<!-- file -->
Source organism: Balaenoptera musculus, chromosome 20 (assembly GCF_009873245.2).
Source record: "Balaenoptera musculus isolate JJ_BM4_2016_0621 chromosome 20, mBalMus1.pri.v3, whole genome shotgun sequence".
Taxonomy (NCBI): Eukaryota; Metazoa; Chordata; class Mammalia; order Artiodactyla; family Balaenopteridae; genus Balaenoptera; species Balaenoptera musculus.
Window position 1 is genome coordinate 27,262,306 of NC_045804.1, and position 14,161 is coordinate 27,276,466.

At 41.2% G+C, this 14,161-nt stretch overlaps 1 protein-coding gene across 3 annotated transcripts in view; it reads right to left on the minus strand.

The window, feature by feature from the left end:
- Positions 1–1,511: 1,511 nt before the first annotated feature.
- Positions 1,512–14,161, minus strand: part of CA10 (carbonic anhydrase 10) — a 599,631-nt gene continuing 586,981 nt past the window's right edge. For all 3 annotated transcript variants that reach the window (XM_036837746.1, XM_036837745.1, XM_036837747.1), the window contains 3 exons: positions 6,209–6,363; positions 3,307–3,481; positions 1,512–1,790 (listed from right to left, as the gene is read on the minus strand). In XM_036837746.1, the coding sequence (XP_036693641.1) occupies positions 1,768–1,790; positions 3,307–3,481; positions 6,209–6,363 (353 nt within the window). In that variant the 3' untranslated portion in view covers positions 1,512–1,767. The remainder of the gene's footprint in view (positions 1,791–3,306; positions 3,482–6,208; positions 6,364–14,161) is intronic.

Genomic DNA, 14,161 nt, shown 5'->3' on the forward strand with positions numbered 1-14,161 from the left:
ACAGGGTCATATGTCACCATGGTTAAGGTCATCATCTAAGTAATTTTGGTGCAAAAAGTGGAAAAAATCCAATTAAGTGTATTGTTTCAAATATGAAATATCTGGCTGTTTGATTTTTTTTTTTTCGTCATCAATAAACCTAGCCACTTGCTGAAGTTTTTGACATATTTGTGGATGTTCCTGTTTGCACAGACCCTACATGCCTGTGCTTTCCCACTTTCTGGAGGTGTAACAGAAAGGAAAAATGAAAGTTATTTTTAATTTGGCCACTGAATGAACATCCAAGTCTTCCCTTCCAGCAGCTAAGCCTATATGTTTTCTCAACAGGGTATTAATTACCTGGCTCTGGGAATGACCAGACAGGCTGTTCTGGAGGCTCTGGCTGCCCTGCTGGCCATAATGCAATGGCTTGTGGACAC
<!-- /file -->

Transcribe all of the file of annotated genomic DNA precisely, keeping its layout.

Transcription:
Source organism: Balaenoptera musculus, chromosome 20 (assembly GCF_009873245.2).
Source record: "Balaenoptera musculus isolate JJ_BM4_2016_0621 chromosome 20, mBalMus1.pri.v3, whole genome shotgun sequence".
Taxonomy (NCBI): Eukaryota; Metazoa; Chordata; class Mammalia; order Artiodactyla; family Balaenopteridae; genus Balaenoptera; species Balaenoptera musculus.
Window position 1 is genome coordinate 27,262,306 of NC_045804.1, and position 14,161 is coordinate 27,276,466.

At 41.2% G+C, this 14,161-nt stretch overlaps 1 protein-coding gene across 3 annotated transcripts in view; it reads right to left on the minus strand.

The window, feature by feature from the left end:
- Positions 1–1,511: 1,511 nt before the first annotated feature.
- Positions 1,512–14,161, minus strand: part of CA10 (carbonic anhydrase 10) — a 599,631-nt gene continuing 586,981 nt past the window's right edge. For all 3 annotated transcript variants that reach the window (XM_036837746.1, XM_036837745.1, XM_036837747.1), the window contains 3 exons: positions 6,209–6,363; positions 3,307–3,481; positions 1,512–1,790 (listed from right to left, as the gene is read on the minus strand). In XM_036837746.1, the coding sequence (XP_036693641.1) occupies positions 1,768–1,790; positions 3,307–3,481; positions 6,209–6,363 (353 nt within the window). In that variant the 3' untranslated portion in view covers positions 1,512–1,767. The remainder of the gene's footprint in view (positions 1,791–3,306; positions 3,482–6,208; positions 6,364–14,161) is intronic.

Genomic DNA, 14,161 nt, shown 5'->3' on the forward strand with positions numbered 1-14,161 from the left:
ACAGGGTCATATGTCACCATGGTTAAGGTCATCATCTAAGTAATTTTGGTGCAAAAAGTGGAAAAAATCCAATTAAGTGTATTGTTTCAAATATGAAATATCTGGCTGTTTGATTTTTTTTTTTTCGTCATCAATAAACCTAGCCACTTGCTGAAGTTTTTGACATATTTGTGGATGTTCCTGTTTGCACAGACCCTACATGCCTGTGCTTTCCCACTTTCTGGAGGTGTAACAGAAAGGAAAAATGAAAGTTATTTTTAATTTGGCCACTGAATGAACATCCAAGTCTTCCCTTCCAGCAGCTAAGCCTATATGTTTTCTCAACAGGGTATTAATTACCTGGCTCTGGGAATGACCAGACAGGCTGTTCTGGAGGCTCTGGCTGCCCTGCTGGCCATAATGCAATGGCTTGTGGACAC